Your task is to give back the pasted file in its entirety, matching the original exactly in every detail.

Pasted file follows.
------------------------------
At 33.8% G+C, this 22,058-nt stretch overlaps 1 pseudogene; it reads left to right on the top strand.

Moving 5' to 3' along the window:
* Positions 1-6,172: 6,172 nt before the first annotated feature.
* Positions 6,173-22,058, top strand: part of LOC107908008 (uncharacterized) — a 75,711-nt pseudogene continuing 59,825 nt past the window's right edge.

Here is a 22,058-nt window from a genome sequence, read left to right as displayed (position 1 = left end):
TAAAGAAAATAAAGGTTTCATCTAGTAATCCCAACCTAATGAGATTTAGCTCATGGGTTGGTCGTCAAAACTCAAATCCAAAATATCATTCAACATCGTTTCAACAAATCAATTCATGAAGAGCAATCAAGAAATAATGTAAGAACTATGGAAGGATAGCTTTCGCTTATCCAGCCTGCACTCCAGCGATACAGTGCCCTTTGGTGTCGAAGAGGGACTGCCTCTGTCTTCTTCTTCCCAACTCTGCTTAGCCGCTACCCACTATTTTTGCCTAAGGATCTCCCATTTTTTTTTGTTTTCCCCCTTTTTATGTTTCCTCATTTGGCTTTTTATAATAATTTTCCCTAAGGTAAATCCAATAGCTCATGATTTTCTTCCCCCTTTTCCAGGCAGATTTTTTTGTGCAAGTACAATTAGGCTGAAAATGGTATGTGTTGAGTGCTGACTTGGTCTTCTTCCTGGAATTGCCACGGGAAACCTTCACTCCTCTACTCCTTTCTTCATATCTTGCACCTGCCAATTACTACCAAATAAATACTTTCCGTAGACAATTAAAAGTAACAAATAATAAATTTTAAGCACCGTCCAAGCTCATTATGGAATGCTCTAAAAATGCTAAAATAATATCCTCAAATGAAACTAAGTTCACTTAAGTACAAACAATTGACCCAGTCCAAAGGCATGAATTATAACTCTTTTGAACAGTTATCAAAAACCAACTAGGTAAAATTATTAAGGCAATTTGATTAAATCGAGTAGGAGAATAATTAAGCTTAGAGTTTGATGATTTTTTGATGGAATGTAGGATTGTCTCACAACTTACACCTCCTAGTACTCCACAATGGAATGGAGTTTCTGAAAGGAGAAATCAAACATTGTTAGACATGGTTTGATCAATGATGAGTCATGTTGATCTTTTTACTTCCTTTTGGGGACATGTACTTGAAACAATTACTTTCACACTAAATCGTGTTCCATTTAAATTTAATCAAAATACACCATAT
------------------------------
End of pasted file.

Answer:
At 33.8% G+C, this 22,058-nt stretch overlaps 1 pseudogene; it reads left to right on the top strand.

Moving 5' to 3' along the window:
* Positions 1-6,172: 6,172 nt before the first annotated feature.
* Positions 6,173-22,058, top strand: part of LOC107908008 (uncharacterized) — a 75,711-nt pseudogene continuing 59,825 nt past the window's right edge.

Here is a 22,058-nt window from a genome sequence, read left to right as displayed (position 1 = left end):
TAAAGAAAATAAAGGTTTCATCTAGTAATCCCAACCTAATGAGATTTAGCTCATGGGTTGGTCGTCAAAACTCAAATCCAAAATATCATTCAACATCGTTTCAACAAATCAATTCATGAAGAGCAATCAAGAAATAATGTAAGAACTATGGAAGGATAGCTTTCGCTTATCCAGCCTGCACTCCAGCGATACAGTGCCCTTTGGTGTCGAAGAGGGACTGCCTCTGTCTTCTTCTTCCCAACTCTGCTTAGCCGCTACCCACTATTTTTGCCTAAGGATCTCCCATTTTTTTTTGTTTTCCCCCTTTTTATGTTTCCTCATTTGGCTTTTTATAATAATTTTCCCTAAGGTAAATCCAATAGCTCATGATTTTCTTCCCCCTTTTCCAGGCAGATTTTTTTGTGCAAGTACAATTAGGCTGAAAATGGTATGTGTTGAGTGCTGACTTGGTCTTCTTCCTGGAATTGCCACGGGAAACCTTCACTCCTCTACTCCTTTCTTCATATCTTGCACCTGCCAATTACTACCAAATAAATACTTTCCGTAGACAATTAAAAGTAACAAATAATAAATTTTAAGCACCGTCCAAGCTCATTATGGAATGCTCTAAAAATGCTAAAATAATATCCTCAAATGAAACTAAGTTCACTTAAGTACAAACAATTGACCCAGTCCAAAGGCATGAATTATAACTCTTTTGAACAGTTATCAAAAACCAACTAGGTAAAATTATTAAGGCAATTTGATTAAATCGAGTAGGAGAATAATTAAGCTTAGAGTTTGATGATTTTTTGATGGAATGTAGGATTGTCTCACAACTTACACCTCCTAGTACTCCACAATGGAATGGAGTTTCTGAAAGGAGAAATCAAACATTGTTAGACATGGTTTGATCAATGATGAGTCATGTTGATCTTTTTACTTCCTTTTGGGGACATGTACTTGAAACAATTACTTTCACACTAAATCGTGTTCCATTTAAATTTAATCAAAATACACCATAT